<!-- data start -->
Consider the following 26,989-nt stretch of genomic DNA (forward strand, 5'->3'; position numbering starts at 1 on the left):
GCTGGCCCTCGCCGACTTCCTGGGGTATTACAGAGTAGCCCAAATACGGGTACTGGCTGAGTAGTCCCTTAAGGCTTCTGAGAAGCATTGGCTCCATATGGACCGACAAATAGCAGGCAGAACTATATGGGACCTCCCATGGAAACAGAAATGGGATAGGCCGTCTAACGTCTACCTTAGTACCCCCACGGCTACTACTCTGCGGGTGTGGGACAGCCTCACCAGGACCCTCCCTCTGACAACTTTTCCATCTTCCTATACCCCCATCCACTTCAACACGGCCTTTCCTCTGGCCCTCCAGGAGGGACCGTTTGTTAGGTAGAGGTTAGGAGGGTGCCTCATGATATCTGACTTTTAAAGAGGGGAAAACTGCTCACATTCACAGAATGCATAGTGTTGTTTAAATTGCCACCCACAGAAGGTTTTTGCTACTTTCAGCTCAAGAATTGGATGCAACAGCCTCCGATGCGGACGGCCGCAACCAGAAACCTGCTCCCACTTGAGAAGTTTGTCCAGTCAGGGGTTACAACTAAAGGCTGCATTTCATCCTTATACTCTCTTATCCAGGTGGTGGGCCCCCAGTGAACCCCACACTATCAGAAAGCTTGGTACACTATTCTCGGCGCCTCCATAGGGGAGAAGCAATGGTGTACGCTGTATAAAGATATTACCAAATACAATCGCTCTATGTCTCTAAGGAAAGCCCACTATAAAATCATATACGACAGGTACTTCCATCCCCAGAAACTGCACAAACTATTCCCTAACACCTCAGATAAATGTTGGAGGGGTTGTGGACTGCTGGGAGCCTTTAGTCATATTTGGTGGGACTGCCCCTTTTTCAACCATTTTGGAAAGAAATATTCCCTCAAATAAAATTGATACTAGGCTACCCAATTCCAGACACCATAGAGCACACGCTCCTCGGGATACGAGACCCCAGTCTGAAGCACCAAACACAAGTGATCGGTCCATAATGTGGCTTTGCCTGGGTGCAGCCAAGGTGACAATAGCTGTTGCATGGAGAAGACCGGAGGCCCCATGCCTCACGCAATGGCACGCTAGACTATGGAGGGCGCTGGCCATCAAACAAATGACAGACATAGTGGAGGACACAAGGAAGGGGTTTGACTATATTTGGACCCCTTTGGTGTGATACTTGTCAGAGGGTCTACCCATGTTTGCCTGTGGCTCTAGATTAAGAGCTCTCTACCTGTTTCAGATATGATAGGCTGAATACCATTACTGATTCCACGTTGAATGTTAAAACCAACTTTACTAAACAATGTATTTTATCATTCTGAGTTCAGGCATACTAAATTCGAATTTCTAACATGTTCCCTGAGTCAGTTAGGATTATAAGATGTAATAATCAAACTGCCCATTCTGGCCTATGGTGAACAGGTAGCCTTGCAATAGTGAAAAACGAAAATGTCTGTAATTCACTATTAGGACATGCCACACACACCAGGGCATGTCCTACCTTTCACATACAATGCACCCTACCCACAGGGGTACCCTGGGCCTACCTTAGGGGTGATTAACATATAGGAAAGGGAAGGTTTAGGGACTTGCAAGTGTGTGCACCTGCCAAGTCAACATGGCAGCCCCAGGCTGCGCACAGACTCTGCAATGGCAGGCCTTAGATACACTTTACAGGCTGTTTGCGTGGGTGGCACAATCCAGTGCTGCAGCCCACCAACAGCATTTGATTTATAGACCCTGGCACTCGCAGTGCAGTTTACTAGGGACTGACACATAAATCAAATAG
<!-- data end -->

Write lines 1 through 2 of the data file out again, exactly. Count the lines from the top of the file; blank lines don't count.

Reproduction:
Consider the following 26,989-nt stretch of genomic DNA (forward strand, 5'->3'; position numbering starts at 1 on the left):
GCTGGCCCTCGCCGACTTCCTGGGGTATTACAGAGTAGCCCAAATACGGGTACTGGCTGAGTAGTCCCTTAAGGCTTCTGAGAAGCATTGGCTCCATATGGACCGACAAATAGCAGGCAGAACTATATGGGACCTCCCATGGAAACAGAAATGGGATAGGCCGTCTAACGTCTACCTTAGTACCCCCACGGCTACTACTCTGCGGGTGTGGGACAGCCTCACCAGGACCCTCCCTCTGACAACTTTTCCATCTTCCTATACCCCCATCCACTTCAACACGGCCTTTCCTCTGGCCCTCCAGGAGGGACCGTTTGTTAGGTAGAGGTTAGGAGGGTGCCTCATGATATCTGACTTTTAAAGAGGGGAAAACTGCTCACATTCACAGAATGCATAGTGTTGTTTAAATTGCCACCCACAGAAGGTTTTTGCTACTTTCAGCTCAAGAATTGGATGCAACAGCCTCCGATGCGGACGGCCGCAACCAGAAACCTGCTCCCACTTGAGAAGTTTGTCCAGTCAGGGGTTACAACTAAAGGCTGCATTTCATCCTTATACTCTCTTATCCAGGTGGTGGGCCCCCAGTGAACCCCACACTATCAGAAAGCTTGGTACACTATTCTCGGCGCCTCCATAGGGGAGAAGCAATGGTGTACGCTGTATAAAGATATTACCAAATACAATCGCTCTATGTCTCTAAGGAAAGCCCACTATAAAATCATATACGACAGGTACTTCCATCCCCAGAAACTGCACAAACTATTCCCTAACACCTCAGATAAATGTTGGAGGGGTTGTGGACTGCTGGGAGCCTTTAGTCATATTTGGTGGGACTGCCCCTTTTTCAACCATTTTGGAAAGAAATATTCCCTCAAATAAAATTGATACTAGGCTACCCAATTCCAGACACCATAGAGCACACGCTCCTCGGGATACGAGACCCCAGTCTGAAGCACCAAACACAAGTGATCGGTCCATAATGTGGCTTTGCCTGGGTGCAGCCAAGGTGACAATAGCTGTTGCATGGAGAAGACCGGAGGCCCCATGCCTCACGCAATGGCACGCTAGACTATGGAGGGCGCTGGCCATCAAACAAATGACAGACATAGTGGAGGACACAAGGAAGGGGTTTGACTATATTTGGACCCCTTTGGTGTGATACTTGTCAGAGGGTCTACCCATGTTTGCCTGTGGCTCTAGATTAAGAGCTCTCTACCTGTTTCAGATATGATAGGCTGAATACCATTACTGATTCCACGTTGAATGTTAAAACCAACTTTACTAAACAATGTATTTTATCATTCTGAGTTCAGGCATACTAAATTCGAATTTCTAACATGTTCCCTGAGTCAGTTAGGATTATAAGATGTAATAATCAAACTGCCCATTCTGGCCTATGGTGAACAGGTAGCCTTGCAATAGTGAAAAACGAAAATGTCTGTAATTCACTATTAGGACATGCCACACACACCAGGGCATGTCCTACCTTTCACATACAATGCACCCTACCCACAGGGGTACCCTGGGCCTACCTTAGGGGTGATTAACATATAGGAAAGGGAAGGTTTAGGGACTTGCAAGTGTGTGCACCTGCCAAGTCAACATGGCAGCCCCAGGCTGCGCACAGACTCTGCAATGGCAGGCCTTAGATACACTTTACAGGCTGTTTGCGTGGGTGGCACAATCCAGTGCTGCAGCCCACCAACAGCATTTGATTTATAGACCCTGGCACTCGCAGTGCAGTTTACTAGGGACTGACACATAAATCAAATAG